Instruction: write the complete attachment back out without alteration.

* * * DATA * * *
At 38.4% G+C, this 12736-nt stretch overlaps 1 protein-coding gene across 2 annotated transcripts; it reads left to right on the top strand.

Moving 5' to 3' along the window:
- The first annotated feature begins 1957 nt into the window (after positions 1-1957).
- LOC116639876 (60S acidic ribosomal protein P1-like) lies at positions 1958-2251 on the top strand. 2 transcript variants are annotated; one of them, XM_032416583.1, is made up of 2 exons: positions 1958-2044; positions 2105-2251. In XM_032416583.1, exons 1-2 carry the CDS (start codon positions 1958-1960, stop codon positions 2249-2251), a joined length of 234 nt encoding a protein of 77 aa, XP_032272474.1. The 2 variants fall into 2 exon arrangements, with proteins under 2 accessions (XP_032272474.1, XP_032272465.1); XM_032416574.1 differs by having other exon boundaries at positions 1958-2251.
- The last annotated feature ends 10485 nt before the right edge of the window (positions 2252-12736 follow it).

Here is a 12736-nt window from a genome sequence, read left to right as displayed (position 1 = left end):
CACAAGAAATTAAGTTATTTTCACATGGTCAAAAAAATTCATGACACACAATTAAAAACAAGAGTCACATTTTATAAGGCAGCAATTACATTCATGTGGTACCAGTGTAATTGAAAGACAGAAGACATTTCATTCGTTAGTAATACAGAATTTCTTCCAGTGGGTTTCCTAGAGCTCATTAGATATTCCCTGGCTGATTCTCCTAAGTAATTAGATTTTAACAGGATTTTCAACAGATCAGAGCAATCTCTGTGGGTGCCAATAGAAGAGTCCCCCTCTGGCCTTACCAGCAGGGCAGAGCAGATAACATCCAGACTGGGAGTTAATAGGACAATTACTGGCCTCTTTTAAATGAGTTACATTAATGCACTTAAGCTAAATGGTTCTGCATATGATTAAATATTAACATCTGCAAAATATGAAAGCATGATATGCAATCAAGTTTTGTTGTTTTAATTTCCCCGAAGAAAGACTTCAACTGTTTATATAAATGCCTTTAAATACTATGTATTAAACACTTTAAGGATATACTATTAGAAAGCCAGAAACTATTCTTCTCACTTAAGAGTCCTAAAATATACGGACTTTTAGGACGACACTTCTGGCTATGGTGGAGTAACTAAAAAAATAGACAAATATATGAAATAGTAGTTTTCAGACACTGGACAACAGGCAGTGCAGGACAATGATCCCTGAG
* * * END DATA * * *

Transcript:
At 38.4% G+C, this 12736-nt stretch overlaps 1 protein-coding gene across 2 annotated transcripts; it reads left to right on the top strand.

Moving 5' to 3' along the window:
- The first annotated feature begins 1957 nt into the window (after positions 1-1957).
- LOC116639876 (60S acidic ribosomal protein P1-like) lies at positions 1958-2251 on the top strand. 2 transcript variants are annotated; one of them, XM_032416583.1, is made up of 2 exons: positions 1958-2044; positions 2105-2251. In XM_032416583.1, exons 1-2 carry the CDS (start codon positions 1958-1960, stop codon positions 2249-2251), a joined length of 234 nt encoding a protein of 77 aa, XP_032272474.1. The 2 variants fall into 2 exon arrangements, with proteins under 2 accessions (XP_032272474.1, XP_032272465.1); XM_032416574.1 differs by having other exon boundaries at positions 1958-2251.
- The last annotated feature ends 10485 nt before the right edge of the window (positions 2252-12736 follow it).

Here is a 12736-nt window from a genome sequence, read left to right as displayed (position 1 = left end):
CACAAGAAATTAAGTTATTTTCACATGGTCAAAAAAATTCATGACACACAATTAAAAACAAGAGTCACATTTTATAAGGCAGCAATTACATTCATGTGGTACCAGTGTAATTGAAAGACAGAAGACATTTCATTCGTTAGTAATACAGAATTTCTTCCAGTGGGTTTCCTAGAGCTCATTAGATATTCCCTGGCTGATTCTCCTAAGTAATTAGATTTTAACAGGATTTTCAACAGATCAGAGCAATCTCTGTGGGTGCCAATAGAAGAGTCCCCCTCTGGCCTTACCAGCAGGGCAGAGCAGATAACATCCAGACTGGGAGTTAATAGGACAATTACTGGCCTCTTTTAAATGAGTTACATTAATGCACTTAAGCTAAATGGTTCTGCATATGATTAAATATTAACATCTGCAAAATATGAAAGCATGATATGCAATCAAGTTTTGTTGTTTTAATTTCCCCGAAGAAAGACTTCAACTGTTTATATAAATGCCTTTAAATACTATGTATTAAACACTTTAAGGATATACTATTAGAAAGCCAGAAACTATTCTTCTCACTTAAGAGTCCTAAAATATACGGACTTTTAGGACGACACTTCTGGCTATGGTGGAGTAACTAAAAAAATAGACAAATATATGAAATAGTAGTTTTCAGACACTGGACAACAGGCAGTGCAGGACAATGATCCCTGAG